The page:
throttle (plural throttles)
- A valve that regulates the supply of fuel-air mixture to an internal combustion engine and thus controls its speed; a similar valve that controls the air supply to an engine.
- The lever or pedal that controls this valve.
- 1961 July, J. Geoffrey Todd, “Impressions of railroading in the United States: Part Two”, in Trains Illustrated, page 425:
- To my unpractised eye, the undulations in the track were quite imperceptible, but the engineer's hand on the throttle was never still.
- (anatomy, archaic) The windpipe or trachea.
- (Can we find and add a quotation of Sir Walter Scott to this entry?)
the lever or pedal that controls this valve
- (transitive) To cut back on the speed of (an engine, person, organization, network connection, etc.).
- (transitive) To strangle or choke someone.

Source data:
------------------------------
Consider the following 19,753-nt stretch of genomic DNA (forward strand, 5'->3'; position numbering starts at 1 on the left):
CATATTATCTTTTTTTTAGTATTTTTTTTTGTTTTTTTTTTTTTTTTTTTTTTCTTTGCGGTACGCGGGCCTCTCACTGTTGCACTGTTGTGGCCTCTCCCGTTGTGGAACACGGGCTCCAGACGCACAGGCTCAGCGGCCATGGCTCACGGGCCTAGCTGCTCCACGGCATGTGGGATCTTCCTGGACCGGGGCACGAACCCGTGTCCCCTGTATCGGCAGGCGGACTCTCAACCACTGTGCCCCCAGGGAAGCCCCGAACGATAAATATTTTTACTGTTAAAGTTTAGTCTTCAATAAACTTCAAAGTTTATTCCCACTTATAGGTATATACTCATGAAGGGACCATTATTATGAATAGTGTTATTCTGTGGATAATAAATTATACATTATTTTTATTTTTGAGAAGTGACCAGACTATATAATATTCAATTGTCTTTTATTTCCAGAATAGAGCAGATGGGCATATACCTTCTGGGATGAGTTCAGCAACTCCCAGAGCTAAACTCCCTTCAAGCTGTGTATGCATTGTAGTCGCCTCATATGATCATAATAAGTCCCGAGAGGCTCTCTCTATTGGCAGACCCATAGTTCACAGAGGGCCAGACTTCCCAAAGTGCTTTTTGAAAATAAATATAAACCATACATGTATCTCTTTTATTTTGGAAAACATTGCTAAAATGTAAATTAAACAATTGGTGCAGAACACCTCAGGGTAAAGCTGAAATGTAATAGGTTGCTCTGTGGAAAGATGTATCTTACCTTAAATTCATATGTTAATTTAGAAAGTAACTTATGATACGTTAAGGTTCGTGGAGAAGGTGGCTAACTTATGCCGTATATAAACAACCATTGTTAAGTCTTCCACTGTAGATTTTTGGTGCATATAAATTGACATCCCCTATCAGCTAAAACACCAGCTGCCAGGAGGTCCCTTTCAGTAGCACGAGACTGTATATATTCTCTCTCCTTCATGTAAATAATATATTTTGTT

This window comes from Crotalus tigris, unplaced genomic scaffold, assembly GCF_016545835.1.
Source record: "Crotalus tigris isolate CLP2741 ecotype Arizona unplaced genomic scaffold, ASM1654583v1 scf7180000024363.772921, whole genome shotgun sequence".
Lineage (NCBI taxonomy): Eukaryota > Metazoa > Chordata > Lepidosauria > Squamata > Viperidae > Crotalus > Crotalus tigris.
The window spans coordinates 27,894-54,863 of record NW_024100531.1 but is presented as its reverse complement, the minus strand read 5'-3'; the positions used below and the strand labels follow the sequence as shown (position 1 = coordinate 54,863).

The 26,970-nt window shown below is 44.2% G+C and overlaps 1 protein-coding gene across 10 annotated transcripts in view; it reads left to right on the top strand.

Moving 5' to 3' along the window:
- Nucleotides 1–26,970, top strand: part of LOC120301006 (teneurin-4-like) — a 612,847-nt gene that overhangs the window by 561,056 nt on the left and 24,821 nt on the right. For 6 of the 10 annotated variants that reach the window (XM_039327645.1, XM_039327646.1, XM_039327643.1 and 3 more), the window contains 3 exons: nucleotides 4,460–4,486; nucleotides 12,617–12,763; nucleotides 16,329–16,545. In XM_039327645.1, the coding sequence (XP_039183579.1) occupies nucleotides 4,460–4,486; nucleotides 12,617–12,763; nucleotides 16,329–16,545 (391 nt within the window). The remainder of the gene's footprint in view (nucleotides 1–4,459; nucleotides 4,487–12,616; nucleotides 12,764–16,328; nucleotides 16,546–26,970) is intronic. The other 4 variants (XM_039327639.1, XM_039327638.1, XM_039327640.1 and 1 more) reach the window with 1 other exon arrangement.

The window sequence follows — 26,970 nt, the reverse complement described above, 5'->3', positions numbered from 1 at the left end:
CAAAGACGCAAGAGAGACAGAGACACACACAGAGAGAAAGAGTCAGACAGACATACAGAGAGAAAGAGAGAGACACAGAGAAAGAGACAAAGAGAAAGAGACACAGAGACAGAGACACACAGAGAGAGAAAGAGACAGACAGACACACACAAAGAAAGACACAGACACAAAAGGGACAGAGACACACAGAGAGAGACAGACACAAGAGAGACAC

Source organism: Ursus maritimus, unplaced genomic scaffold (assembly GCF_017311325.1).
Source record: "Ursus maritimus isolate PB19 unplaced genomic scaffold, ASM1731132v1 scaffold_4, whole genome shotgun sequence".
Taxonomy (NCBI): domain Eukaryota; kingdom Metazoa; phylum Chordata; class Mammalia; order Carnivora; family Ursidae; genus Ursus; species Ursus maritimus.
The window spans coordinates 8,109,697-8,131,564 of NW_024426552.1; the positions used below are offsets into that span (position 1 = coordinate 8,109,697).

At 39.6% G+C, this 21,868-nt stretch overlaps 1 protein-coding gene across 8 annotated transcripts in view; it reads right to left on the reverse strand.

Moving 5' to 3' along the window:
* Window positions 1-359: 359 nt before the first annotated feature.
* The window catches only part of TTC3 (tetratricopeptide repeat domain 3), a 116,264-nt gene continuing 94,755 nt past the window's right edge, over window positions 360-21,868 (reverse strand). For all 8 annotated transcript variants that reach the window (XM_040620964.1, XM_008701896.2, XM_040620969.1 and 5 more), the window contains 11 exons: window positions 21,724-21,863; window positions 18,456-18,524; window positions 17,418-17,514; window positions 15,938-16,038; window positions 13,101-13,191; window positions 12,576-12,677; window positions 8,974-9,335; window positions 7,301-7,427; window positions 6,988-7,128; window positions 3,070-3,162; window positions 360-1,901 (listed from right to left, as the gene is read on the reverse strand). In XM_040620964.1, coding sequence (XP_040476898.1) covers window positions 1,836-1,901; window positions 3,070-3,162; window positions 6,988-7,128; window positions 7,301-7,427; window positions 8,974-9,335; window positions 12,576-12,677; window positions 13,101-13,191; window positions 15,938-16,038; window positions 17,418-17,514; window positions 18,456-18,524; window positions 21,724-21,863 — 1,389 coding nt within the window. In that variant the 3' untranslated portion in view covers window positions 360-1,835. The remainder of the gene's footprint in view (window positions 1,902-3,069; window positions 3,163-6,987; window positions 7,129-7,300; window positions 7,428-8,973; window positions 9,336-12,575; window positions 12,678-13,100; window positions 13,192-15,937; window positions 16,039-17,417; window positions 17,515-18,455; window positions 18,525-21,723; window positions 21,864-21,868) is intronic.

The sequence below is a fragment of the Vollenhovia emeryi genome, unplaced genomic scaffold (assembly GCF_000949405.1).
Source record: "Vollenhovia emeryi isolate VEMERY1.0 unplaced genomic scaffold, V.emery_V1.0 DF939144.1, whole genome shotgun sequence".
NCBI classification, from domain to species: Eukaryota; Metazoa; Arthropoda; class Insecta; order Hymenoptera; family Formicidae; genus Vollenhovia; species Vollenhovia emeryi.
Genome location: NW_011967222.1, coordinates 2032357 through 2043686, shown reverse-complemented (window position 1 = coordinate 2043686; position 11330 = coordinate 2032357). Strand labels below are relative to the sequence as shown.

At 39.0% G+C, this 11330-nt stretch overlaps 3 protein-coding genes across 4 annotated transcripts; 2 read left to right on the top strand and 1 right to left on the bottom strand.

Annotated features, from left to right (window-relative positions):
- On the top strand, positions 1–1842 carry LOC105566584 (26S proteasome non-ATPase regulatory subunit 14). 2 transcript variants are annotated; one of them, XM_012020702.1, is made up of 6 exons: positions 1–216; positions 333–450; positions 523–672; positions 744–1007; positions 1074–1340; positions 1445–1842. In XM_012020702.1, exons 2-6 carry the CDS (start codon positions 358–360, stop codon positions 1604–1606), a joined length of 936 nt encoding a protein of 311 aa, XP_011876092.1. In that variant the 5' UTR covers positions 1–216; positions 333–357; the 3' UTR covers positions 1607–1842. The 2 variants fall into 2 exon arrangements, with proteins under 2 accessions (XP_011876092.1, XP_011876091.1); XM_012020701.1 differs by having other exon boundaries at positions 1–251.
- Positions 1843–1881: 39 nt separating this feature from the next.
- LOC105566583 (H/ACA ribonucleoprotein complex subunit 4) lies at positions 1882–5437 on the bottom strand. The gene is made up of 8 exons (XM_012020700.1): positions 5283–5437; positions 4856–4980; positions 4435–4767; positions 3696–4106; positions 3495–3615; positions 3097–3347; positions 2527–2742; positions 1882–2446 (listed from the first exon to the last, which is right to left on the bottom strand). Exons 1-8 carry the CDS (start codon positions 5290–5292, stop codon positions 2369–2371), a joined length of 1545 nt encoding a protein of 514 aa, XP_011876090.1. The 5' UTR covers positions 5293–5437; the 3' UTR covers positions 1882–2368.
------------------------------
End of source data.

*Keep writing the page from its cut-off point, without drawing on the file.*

- 1649, [John] Milton, [Eikonoklastes] […], London: Printed by Matthew Simmons, […], OCLC 1044608640:
- Grant him this, and the Parliament hath no more freedom than if it sat in his noose, which, when he pleases to draw together with one twitch of his negative, shall throttle a whole nation, to the wish of Caligula, in one neck.
- (intransitive) To have the throat obstructed so as to be in danger of suffocation; to choke; to suffocate.
- (intransitive) To breathe hard, as when nearly suffocated.
- (transitive) To utter with breaks and interruption, in the manner of a person half suffocated.
- c. 1595–1596, William Shakespeare, “A Midsommer Nights Dreame”, in Mr. William Shakespeares Comedies, Histories, & Tragedies: Published According to the True Originall Copies (First Folio), London: […] Isaac Iaggard, and Ed[ward] Blount, published 1623, OCLC 606515358, [Act V, scene i]:
- I have seen them shiver and look pale,
Make periods in the midst of sentences,
Throttle their practised accent in their fears.
to cut back speed
to strangle someone
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